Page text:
On June 25, 2012 the U.S. Supreme Court held that Sections 3, 5(C), and 6 of the Arizona immigration law are preempted by federal law
  • Relying on precedent, the Court stated that Section 3’s registration provision intrudes on a “complete” federal registration plan to be a “single integrated and all-embracing system” prohibiting even complementary state regulation. 
  • Section 5(C)’s criminal penalty of aliens is unconstitutional because Congress decided it would be inappropriate to impose criminal penalties on unauthorized em ployees and therefore a state law to the contrary is an obstruction to the regulatory system Congress chose. 
  • Section 6 fails because it attempts to provide state officers with even greater arrest authority than that granted federal officers by Congress in limited circumstances, which state officers could exercise without in struction from the Federal Government. 
However, the Judges did permit to stand (rather that the injunction was imporper) Section 2(B)’s provisions requiring state officers to verify the person’s immigration status with the Federal Government with the limitation that: 
(1) a detainee is pre sumed not to be an illegal alien if he or she provides a valid Arizona driver’s license or similar identification; 
(2) officers may not consider race, color, or national origin “except to the extent permitted by the United States [and] Arizona Constitution[s]”; and 
(3) be “im plemented in a manner consistent with federal law regulating immi gration, protecting the civil rights of all persons and respecting the privileges and immunities of United States citizens.”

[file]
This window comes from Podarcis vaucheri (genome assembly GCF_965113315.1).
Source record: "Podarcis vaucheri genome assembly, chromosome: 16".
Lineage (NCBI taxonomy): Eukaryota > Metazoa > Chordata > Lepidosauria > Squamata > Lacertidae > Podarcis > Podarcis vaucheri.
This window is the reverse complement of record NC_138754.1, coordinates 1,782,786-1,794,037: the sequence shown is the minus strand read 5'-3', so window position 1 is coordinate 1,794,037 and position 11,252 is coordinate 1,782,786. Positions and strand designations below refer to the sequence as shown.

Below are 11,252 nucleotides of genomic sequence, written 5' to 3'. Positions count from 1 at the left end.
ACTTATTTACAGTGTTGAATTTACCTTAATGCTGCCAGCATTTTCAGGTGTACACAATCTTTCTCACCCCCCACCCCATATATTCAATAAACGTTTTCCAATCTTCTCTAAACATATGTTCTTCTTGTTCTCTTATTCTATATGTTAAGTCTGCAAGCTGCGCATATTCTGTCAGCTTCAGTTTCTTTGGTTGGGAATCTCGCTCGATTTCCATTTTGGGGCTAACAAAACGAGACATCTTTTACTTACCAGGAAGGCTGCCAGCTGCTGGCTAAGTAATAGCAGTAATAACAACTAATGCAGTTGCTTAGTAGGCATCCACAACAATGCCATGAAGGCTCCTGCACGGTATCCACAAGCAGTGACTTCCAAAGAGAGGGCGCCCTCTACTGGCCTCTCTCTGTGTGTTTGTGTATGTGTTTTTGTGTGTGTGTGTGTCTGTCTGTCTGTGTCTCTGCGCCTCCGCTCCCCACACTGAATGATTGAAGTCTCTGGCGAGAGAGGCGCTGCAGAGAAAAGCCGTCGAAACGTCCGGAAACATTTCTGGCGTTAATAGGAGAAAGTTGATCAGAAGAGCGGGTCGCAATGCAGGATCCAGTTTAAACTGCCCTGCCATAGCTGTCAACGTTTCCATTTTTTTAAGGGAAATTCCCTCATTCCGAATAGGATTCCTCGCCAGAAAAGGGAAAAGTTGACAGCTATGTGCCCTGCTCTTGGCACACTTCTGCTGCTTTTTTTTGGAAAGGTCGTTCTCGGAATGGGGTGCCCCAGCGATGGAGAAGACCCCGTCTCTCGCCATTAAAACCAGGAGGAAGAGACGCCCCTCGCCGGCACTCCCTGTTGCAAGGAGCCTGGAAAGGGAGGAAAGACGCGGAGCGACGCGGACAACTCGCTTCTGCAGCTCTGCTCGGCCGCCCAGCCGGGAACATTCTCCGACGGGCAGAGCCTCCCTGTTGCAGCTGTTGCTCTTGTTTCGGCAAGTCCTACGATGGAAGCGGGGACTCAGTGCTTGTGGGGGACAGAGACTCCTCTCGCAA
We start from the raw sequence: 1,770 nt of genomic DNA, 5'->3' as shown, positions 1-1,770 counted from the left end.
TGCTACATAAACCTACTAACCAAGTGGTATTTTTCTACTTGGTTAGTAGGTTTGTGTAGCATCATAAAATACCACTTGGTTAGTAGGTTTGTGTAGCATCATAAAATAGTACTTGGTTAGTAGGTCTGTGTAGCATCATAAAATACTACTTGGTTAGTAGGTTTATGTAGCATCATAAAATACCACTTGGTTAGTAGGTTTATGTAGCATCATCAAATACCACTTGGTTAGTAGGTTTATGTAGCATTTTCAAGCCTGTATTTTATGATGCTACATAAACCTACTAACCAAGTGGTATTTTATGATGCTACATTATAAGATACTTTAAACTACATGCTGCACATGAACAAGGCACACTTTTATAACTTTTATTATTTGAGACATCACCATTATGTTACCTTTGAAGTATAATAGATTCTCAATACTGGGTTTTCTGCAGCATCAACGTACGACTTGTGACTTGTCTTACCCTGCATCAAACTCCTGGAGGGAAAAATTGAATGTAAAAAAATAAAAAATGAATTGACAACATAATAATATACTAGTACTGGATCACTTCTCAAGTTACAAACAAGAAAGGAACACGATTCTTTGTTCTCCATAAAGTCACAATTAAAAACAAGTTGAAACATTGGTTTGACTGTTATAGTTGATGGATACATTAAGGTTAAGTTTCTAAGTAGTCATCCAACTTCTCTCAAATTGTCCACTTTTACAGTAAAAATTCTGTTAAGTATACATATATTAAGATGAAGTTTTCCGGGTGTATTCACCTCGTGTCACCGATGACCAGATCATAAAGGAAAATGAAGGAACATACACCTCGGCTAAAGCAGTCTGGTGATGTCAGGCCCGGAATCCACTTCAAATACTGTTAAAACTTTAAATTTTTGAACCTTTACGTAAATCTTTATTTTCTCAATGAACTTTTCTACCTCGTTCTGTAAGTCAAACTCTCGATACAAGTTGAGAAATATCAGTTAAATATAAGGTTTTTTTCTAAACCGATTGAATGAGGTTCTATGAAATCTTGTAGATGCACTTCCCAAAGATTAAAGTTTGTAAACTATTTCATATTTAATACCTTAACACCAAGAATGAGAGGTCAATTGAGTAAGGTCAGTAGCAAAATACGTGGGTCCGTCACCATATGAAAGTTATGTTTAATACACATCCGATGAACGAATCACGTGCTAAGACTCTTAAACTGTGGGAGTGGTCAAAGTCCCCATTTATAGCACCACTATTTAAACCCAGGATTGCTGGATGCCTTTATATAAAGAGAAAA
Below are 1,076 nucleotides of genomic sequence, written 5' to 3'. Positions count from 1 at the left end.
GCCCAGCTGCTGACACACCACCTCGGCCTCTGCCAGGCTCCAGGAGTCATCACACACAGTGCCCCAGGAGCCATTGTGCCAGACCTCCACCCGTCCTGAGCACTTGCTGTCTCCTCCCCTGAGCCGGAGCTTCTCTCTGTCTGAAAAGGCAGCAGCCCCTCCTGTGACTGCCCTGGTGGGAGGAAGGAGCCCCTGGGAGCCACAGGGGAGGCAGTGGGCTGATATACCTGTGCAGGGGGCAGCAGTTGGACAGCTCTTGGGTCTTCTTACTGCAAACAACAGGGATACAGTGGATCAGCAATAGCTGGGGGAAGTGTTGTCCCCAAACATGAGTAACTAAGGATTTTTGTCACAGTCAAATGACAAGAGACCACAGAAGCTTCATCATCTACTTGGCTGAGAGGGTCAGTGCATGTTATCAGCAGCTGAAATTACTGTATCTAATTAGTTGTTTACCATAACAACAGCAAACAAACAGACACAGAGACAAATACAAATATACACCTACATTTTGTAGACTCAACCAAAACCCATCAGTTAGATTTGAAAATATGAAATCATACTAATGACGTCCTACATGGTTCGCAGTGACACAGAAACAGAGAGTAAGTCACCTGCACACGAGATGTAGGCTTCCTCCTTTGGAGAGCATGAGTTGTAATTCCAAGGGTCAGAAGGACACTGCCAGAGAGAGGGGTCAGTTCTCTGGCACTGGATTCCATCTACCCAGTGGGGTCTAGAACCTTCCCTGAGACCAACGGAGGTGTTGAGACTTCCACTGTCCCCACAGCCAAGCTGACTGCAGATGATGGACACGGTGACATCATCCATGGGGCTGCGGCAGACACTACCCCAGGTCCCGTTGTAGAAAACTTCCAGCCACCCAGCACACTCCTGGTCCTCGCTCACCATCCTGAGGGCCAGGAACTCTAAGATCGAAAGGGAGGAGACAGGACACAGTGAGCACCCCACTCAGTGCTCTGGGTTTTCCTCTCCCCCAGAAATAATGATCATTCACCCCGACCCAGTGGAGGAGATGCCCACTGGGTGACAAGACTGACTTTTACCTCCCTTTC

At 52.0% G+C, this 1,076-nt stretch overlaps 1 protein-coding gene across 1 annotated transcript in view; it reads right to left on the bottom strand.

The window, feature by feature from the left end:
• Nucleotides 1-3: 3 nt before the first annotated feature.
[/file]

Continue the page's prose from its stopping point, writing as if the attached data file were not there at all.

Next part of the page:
The Court found that the mandatory nature of the immigration status checks does not inter fere with Congress’ immigration scheme as consultation between fed eral and state officials is an important feature of the immigration system including encouraging the sharing of information about possible immigration violations.

Nevertheless, the Court did leave open a potential challenge to Section 2(B)’s constitutionality. If the law only requires state officers to conduct a status check during the course of an authorized, lawful detention or after a detainee has been released, the law would likely survive further challenge on preemption. The Court’s concern is that it is unknown whether in carrying out Arizona’s law state officers would delay the release of detainees for no reason other than to verify their immigration status, which raises potential 4th Amendment (prevention of unreasonable search and seizure) issues and would potentially put state officers in the position of holding aliens in custody for possible unlawful presence without federal direction and supervision.

The Court’s decision in the case highlights many of the same pitfalls similar states will soon find themselves, but at the same time provides states guidance on a narrow approach to immigration enforcement that would work on the state level. Only time and most likely several more trips to the Court will tell.

*Author: Attorney Roman Plachý of BridgehouseLaw Atlanta.

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Reinhard von Hennigs